Archive for October 2012

Sculpture by the Sea 2012

This annual outdoor sculpture exhibition is now in its 16th year,  stringing  out along the cliff walk from Tamarama Beach to Bondi Beach. These days they have expectations  of a cool half  million people attending over the 3 week season!

This year I’ve been up there as  Volunteer Crew, a great experience in itself. I’m loving being a useful cog in that massive creative wheel. Naturally, not  all the pieces appeal, but there are  some seriously good works. About one third of the entries for the show are International entries, which allows a comfortable (and justified) dominance by the locals.

 

 

 

 

 

 

 

 

Cave Urban, Mengenang (Memories)

 

This piece is one of my faves this year. It sits in Mark’s Park right at the verge of the grass. It comprises 222 bamboo verticals (memorialising the Bali Bombing victims) and has a sort of wind-pipe attached at the top of each pole, which vocalises in the wind. A feather is attached to each. The audience can walk amongst these poles which are about 10-12 feet high, I guess.  It is a forest of voices, rising and falling in volume at the whim of the breeze.

Often the pieces that I enjoy the most are very simple and respond to the site. Many others are oblivious to the setting, and  would be equally at home in a Gallery space. This does not mean they are not quality pieces of course.

 

 

 

 

 

 

 

 

 

Ruth Downes & Geoff Webster, Casting Around. Another favourite, due to its simplicity and relevance to the site.

 

 

 

 

 

 

 

 

 

David Horton, Chardin’s Table. Horton won SxS a couple of year’s back. His work sits beautifully, whatever the location. A classic.


The gals have it: Portia Geach 2012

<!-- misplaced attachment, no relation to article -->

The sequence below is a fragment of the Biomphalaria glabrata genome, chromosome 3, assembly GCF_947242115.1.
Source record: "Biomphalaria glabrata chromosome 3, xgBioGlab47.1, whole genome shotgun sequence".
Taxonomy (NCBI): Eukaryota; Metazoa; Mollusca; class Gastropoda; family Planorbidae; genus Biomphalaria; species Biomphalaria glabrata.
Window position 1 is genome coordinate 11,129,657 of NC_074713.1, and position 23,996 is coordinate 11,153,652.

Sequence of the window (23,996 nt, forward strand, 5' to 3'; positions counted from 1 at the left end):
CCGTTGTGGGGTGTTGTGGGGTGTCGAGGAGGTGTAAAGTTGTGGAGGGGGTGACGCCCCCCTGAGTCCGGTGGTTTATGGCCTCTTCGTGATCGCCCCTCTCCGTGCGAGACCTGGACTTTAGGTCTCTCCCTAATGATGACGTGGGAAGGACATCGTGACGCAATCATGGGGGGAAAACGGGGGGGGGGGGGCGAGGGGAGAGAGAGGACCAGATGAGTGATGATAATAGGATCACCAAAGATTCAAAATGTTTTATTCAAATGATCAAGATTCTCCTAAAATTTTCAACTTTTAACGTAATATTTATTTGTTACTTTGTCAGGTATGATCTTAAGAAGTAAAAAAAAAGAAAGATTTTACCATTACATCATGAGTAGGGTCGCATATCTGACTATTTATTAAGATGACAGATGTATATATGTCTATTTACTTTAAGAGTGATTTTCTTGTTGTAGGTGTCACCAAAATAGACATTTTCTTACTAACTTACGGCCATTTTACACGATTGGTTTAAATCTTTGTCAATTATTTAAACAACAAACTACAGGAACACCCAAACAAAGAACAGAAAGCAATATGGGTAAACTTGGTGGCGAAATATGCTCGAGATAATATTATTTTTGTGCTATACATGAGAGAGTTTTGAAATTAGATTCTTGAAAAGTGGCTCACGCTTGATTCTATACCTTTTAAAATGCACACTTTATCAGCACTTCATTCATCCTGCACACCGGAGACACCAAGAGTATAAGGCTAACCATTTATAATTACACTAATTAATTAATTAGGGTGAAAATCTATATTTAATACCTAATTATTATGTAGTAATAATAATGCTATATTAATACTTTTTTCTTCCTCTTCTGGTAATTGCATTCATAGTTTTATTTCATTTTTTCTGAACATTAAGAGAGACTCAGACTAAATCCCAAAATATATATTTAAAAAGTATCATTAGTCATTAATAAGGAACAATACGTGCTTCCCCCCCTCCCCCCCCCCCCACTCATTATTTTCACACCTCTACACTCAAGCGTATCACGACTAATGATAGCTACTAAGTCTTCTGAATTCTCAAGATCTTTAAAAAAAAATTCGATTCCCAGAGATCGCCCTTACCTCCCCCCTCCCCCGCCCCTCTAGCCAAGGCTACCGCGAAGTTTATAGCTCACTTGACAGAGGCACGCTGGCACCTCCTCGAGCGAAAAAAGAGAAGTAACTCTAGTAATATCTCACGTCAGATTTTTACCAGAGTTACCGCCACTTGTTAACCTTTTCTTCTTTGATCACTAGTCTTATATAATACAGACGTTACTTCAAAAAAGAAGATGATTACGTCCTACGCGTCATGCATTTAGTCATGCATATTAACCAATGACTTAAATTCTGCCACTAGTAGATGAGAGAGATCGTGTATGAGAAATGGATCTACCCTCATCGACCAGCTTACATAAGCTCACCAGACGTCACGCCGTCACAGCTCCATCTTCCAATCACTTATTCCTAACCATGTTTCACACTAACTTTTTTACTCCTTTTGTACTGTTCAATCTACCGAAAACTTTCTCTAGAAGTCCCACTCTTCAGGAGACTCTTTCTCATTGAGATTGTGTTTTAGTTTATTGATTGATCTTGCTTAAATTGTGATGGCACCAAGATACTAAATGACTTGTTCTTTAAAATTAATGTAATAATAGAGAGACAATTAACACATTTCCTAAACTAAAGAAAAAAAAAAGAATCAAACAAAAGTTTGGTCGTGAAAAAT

I visited the SH Ervin Gallery this week to see the Portia Geach Memorial Awards. This is an annual Portraiture Exhibition  for women artists, focussed on painting.

There is generally  a good smattering of self-portraits in the mix. I suspect most of us are pleased with  that, for the psychological insight it affords. Sophie Cape’s Highly Commended piece Stormfront was pretty dramatic, and was a good follow-up to her powerful portrayal of Sea Shepherd founder Paul Watson  (Master and Commander) from last year, which was also Highly Commended (and which I prefer.)

 

 

 

 

 

 

 

 

 

 

 

Stormfront (Self-portrait), charcoal, acrylic, ink, blood, soil, bone, 232 x 190cm, 2012

 

 

 

 

 

 

 

 

 

From last year….Master and Commander (Captain Paul Watson, Sea Shepherd founder), 2011

 

Sophie’s mother Ann Cape also had a lovely work submitted.  A portrait of NAS Professor Anita Taylor, it’s economical, with wonderfully strong diagonals.

 

 

 

 

 

 

 

 

 

Ann Cape, Anita (Professor Anita Taylor)

 

My personal favourite was Kerry McInnis’ piece of Mike le Grand, sculptor. I so admire Kerry’s masterful observation, which never seems to look forced or laboured….and check out the lyricism she’s managed to introduce into the way he’s positioned his feet. She’s a magician, I tell you…

 

 

 

 

 

 

 

 

 

 

 

Kerry McInnis, Mike le Grand.